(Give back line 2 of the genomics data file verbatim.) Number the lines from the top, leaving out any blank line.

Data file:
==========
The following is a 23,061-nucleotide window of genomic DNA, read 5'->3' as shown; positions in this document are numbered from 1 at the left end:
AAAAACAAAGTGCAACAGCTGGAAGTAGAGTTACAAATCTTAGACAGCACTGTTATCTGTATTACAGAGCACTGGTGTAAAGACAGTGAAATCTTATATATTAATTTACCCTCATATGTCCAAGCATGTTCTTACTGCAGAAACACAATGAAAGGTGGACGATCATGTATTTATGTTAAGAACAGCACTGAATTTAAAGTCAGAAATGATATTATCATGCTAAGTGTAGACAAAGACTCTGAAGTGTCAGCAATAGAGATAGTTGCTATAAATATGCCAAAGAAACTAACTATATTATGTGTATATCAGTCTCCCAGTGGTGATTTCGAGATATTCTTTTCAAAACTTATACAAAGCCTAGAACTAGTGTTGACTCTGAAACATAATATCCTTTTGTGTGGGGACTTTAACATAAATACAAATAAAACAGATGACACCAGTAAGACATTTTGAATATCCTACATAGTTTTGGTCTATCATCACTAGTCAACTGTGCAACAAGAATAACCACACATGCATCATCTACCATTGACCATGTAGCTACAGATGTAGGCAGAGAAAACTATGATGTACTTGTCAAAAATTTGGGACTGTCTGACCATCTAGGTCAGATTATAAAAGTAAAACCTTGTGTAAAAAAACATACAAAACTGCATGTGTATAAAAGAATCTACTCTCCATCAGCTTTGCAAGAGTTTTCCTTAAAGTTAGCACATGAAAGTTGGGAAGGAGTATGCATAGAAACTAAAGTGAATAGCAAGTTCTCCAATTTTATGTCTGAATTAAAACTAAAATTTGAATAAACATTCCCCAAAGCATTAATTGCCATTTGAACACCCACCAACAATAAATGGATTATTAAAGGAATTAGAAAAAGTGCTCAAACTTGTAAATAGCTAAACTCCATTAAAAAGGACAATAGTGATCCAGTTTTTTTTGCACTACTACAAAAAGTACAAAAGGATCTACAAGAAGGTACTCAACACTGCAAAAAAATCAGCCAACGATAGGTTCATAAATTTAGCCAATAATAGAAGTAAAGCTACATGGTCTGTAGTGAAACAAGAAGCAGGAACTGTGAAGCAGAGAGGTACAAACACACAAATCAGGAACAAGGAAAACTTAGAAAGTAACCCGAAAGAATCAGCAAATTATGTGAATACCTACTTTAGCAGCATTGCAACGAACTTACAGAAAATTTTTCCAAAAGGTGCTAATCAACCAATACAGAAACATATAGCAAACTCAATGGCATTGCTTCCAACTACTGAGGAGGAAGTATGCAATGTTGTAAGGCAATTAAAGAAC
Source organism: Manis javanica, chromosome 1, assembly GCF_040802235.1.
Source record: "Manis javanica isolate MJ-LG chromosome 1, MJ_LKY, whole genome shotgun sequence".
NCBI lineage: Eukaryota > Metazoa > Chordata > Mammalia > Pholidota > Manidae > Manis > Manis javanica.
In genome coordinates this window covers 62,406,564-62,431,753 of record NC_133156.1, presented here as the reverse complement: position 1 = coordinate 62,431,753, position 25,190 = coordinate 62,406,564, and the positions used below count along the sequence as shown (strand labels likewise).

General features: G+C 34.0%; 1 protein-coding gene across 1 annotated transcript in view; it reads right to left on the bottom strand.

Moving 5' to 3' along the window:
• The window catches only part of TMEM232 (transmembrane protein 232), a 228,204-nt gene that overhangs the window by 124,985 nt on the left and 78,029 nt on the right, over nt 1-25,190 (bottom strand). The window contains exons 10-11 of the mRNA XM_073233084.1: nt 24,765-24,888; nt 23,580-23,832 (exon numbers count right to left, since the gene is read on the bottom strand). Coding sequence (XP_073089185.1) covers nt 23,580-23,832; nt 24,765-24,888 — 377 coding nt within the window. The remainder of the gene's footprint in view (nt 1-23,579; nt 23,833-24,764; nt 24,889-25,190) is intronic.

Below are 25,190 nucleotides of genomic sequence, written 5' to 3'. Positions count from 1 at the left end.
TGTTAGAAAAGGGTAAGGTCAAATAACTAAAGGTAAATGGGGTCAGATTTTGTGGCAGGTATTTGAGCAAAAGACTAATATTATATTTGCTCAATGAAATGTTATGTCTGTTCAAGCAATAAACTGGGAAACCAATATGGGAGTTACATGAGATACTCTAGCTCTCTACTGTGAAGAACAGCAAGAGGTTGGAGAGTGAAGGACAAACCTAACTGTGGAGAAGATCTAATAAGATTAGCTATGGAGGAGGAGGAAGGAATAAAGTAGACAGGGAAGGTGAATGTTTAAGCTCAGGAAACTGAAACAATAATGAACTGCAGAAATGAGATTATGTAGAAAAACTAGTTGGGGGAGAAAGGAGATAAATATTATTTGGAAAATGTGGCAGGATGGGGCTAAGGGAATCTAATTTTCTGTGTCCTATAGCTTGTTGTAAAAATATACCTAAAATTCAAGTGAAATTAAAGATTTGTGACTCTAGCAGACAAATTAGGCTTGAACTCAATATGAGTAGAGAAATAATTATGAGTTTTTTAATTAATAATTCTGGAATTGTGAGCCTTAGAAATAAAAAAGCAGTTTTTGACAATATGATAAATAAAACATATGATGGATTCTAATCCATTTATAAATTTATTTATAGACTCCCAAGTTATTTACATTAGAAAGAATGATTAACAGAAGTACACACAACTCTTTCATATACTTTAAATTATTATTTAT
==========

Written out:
AAAAACAAAGTGCAACAGCTGGAAGTAGAGTTACAAATCTTAGACAGCACTGTTATCTGTATTACAGAGCACTGGTGTAAAGACAGTGAAATCTTATATATTAATTTACCCTCATATGTCCAAGCATGTTCTTACTGCAGAAACACAATGAAAGGTGGACGATCATGTATTTATGTTAAGAACAGCACTGAATTTAAAGTCAGAAATGATATTATCATGCTAAGTGTAGACAAAGACTCTGAAGTGTCAGCAATAGAGATAGTTGCTATAAATATGCCAAAGAAACTAACTATATTATGTGTATATCAGTCTCCCAGTGGTGATTTCGAGATATTCTTTTCAAAACTTATACAAAGCCTAGAACTAGTGTTGACTCTGAAACATAATATCCTTTTGTGTGGGGACTTTAACATAAATACAAATAAAACAGATGACACCAGTAAGACATTTTGAATATCCTACATAGTTTTGGTCTATCATCACTAGTCAACTGTGCAACAAGAATAACCACACATGCATCATCTACCATTGACCATGTAGCTACAGATGTAGGCAGAGAAAACTATGATGTACTTGTCAAAAATTTGGGACTGTCTGACCATCTAGGTCAGATTATAAAAGTAAAACCTTGTGTAAAAAAACATACAAAACTGCATGTGTATAAAAGAATCTACTCTCCATCAGCTTTGCAAGAGTTTTCCTTAAAGTTAGCACATGAAAGTTGGGAAGGAGTATGCATAGAAACTAAAGTGAATAGCAAGTTCTCCAATTTTATGTCTGAATTAAAACTAAAATTTGAATAAACATTCCCCAAAGCATTAATTGCCATTTGAACACCCACCAACAATAAATGGATTATTAAAGGAATTAGAAAAAGTGCTCAAACTTGTAAATAGCTAAACTCCATTAAAAAGGACAATAGTGATCCAGTTTTTTTTGCACTACTACAAAAAGTACAAAAGGATCTACAAGAAGGTACTCAACACTGCAAAAAAATCAGCCAACGATAGGTTCATAAATTTAGCCAATAATAGAAGTAAAGCTACATGGTCTGTAGTGAAACAAGAAGCAGGAACTGTGAAGCAGAGAGGTACAAACACACAAATCAGGAACAAGGAAAACTTAGAAAGTAACCCGAAAGAATCAGCAAATTATGTGAATACCTACTTTAGCAGCATTGCAACGAACTTACAGAAAATTTTTCCAAAAGGTGCTAATCAACCAATACAGAAACATATAGCAAACTCAATGGCATTGCTTCCAACTACTGAGGAGGAAGTATGCAATGTTGTAAGGCAATTAAAGAAC